Meditations in Deuteronomy : 27 : Learn from your Failures
(Focus: Deut 9:7-29)
Deut 9:7 Remember this and never forget how you provoked the LORD your God to anger in the desert. From the day you left Egypt until you arrived here, you have been rebellious against the LORD
In the previous passage Moses has just pointed out to Israel that God had chosen them, not because of their righteousness, because in fact they had been a stubborn people, and stubbornness is not righteousness. The remainder of the chapter justifies that statement! Moses takes them back to remember all that has gone on in the past but this time it is to make this particular point: realise your very existence is down to the grace and mercy of God, not down to any merit you might think you have. So, he starts out, think about this and remember you have provoked the Lord all the way along the line from Egypt’s deliverance right through to the present day!
Let’s ignore the Exodus (implied) and start with Horeb or Mount Sinai: “At Horeb you aroused the LORD’s wrath so that he was angry enough to destroy you.” (v.8) He then recounts how he had gone up on the mountain for forty days and received the Ten Commandments (v.9-11) but at the end of that time, “Then the LORD told me, “Go down from here at once, because your people whom you brought out of Egypt have become corrupt. They have turned away quickly from what I commanded them and have made a cast idol for themselves.” (v.12) The Lord had seen the episode of the golden calf (v.16), “And the LORD said to me, “I have seen this people, and they are a stiff-necked people indeed! Let me alone, so that I may destroy them and blot out their name from under heaven. And I will make you into a nation stronger and more numerous than they.” (v.13,14). Moses had pleaded for them (v.18-21) and only a limited number had died.
But then they had also grumbled at Taberah (v.22 – see Num 11:1-4) and again at Massah (v.22) over lack of water (see Ex 17:3-7) and at Kibroth Hattaavah (v.22) over lack of food (see Num 11:31-35). Those had just been some of the times when Israel had provoked the Lord by their lack of trust in Him despite having seen His miraculous power at work for them. Then he reminds them of their failure at Kadesh Barnea, where he had said, “Go up and take possession of the land I have given you.” but “you rebelled against the command of the LORD your God. You did not trust him or obey him.” (v.23)
Indeed, he concludes, “You have been rebellious against the LORD ever since I have known you.” (v.24) Wow, what a condemnation! But it was true. He tells again how he had laid before the Lord forty days pleading for them (v.25,26). He had reminded the Lord about Abraham, Isaac and Jacob (v.27) and pleaded for Israel, “Overlook the stubbornness of this people, their wickedness and their sin. Otherwise, the country from which you brought us will say, `Because the LORD was not able to take them into the land he had promised them, and because he hated them, he brought them out to put them to death in the desert.’ But they are your people, your inheritance that you brought out by your great power and your outstretched arm.” (v.27-29) His only grounds for pleading for Israel before the Lord was the fact that the Lord had promised the Patriarchs that He would make a great people out of them, and this is what had happened. Surely God’s plan had not been to then destroy them after all that had gone before!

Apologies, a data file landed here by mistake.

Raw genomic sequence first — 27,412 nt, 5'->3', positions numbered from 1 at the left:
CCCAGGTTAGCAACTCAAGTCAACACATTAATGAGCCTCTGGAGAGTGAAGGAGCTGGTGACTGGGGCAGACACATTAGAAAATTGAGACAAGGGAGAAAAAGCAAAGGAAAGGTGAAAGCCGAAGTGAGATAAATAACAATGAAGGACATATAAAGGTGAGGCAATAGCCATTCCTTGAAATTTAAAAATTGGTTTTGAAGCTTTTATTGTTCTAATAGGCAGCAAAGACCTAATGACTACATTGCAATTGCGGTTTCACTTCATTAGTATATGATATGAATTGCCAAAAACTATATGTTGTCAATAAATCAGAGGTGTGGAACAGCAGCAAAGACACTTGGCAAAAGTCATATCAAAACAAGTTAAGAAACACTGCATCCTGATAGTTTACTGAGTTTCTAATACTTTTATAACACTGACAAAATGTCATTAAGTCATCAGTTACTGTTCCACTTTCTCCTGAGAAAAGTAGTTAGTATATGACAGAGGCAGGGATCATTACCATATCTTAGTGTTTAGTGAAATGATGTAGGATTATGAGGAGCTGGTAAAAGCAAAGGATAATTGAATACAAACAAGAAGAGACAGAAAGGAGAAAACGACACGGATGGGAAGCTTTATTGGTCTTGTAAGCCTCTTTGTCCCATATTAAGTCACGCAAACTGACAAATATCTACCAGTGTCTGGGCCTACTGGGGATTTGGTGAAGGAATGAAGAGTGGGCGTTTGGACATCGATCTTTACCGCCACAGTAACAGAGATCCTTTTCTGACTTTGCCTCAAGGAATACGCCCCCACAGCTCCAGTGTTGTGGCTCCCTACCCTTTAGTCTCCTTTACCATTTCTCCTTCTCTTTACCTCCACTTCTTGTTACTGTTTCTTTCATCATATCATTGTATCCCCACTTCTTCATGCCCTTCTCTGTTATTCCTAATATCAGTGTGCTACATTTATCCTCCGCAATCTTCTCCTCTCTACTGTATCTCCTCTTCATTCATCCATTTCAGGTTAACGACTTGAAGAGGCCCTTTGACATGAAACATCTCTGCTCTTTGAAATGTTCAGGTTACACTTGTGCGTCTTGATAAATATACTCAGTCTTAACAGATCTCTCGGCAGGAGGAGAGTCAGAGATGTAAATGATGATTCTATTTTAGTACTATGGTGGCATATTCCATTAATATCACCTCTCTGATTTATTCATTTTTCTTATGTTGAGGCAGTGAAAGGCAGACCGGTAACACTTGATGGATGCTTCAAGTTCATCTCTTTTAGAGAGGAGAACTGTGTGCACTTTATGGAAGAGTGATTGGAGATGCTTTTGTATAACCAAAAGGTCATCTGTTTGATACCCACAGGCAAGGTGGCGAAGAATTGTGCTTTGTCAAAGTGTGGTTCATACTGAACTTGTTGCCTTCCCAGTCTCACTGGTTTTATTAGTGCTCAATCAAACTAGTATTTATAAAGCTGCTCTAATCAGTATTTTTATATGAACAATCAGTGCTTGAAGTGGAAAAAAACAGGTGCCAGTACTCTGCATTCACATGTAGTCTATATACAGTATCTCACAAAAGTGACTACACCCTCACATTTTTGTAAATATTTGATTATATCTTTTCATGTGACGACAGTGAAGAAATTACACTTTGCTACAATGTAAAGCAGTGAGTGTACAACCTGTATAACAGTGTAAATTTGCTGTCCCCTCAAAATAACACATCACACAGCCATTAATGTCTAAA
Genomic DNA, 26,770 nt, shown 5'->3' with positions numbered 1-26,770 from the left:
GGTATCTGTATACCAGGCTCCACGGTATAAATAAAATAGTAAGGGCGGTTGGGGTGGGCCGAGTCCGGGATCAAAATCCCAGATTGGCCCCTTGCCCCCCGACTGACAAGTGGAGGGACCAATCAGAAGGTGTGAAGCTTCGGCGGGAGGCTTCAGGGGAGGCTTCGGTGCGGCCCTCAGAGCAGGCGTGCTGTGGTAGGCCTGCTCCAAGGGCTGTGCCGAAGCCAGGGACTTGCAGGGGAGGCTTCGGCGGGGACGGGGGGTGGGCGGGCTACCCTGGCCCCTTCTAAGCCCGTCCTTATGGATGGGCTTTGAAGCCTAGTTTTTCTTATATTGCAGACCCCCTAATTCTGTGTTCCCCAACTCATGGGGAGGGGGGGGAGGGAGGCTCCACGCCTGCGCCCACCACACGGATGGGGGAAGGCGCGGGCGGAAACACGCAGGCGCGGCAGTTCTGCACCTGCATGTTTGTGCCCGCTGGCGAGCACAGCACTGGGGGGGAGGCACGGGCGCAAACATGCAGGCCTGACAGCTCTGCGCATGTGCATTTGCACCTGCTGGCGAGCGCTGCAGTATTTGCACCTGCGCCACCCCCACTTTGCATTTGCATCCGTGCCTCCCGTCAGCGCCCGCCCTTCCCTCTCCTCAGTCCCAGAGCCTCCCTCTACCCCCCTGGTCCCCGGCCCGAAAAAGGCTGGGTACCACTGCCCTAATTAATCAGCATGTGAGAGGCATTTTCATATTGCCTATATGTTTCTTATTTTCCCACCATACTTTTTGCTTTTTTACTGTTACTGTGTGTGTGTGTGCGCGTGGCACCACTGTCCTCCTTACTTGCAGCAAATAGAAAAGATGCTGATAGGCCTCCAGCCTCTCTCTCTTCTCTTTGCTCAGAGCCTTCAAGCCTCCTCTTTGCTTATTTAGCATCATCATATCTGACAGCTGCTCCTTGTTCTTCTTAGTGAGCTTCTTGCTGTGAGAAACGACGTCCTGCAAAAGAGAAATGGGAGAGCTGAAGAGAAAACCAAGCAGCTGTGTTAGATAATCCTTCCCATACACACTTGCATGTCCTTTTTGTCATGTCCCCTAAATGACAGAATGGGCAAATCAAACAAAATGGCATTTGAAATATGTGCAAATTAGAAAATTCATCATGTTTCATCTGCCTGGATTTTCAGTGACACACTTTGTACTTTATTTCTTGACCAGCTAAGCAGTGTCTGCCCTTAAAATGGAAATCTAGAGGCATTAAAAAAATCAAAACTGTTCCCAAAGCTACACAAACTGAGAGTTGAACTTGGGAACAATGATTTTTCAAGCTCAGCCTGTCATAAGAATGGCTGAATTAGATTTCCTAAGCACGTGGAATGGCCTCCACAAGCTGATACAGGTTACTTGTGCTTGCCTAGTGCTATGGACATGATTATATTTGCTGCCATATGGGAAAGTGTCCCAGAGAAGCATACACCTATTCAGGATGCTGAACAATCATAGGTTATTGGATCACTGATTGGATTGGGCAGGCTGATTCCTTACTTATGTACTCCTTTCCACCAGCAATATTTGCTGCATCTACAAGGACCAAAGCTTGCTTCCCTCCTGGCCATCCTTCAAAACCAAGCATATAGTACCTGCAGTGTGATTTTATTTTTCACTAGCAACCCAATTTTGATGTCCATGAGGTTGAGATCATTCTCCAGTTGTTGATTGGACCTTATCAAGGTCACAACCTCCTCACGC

Thus Moses came to understand the Lord’s plan; as he pleaded he came to realise it. Yes, there would be discipline, yes there would be judgments, but the Lord sought to maintain most of the people, for His plan was to take them into the Promised Land and make them a light to the rest of the world.
But fundamental to all of this was the need for Israel to respond to the Lord and completely trust Him. Indeed, surely Moses is trying to convince them that the Lord is for them. After all they have given Him so many causes to destroy them or cast them off and start again with someone else, that the truth must be that He is utterly committed to them.
Isn’t this the same truth today, with the fuller revelation of His love that has been revealed through His Son, Jesus Christ? Isn’t that famous verse, Jn 3:16, the very proof of this: “For God so loved the world that he gave his one and only Son.” God’s love for the world was expressed in His sending His one and only Jesus to live here and die here for our sins. Can there be any question that God loves us and is for us, when you look at and think about this verse. That is why the apostle Paul could end Romans 8 with that declaration that is basically summed up as ‘nothing but nothing can separate from the love of God.’ God is for us, totally for us and He’s not going to let anything keep that love away from us. We may reject it, as many do, but it will be there for the taking – always! Hallelujah!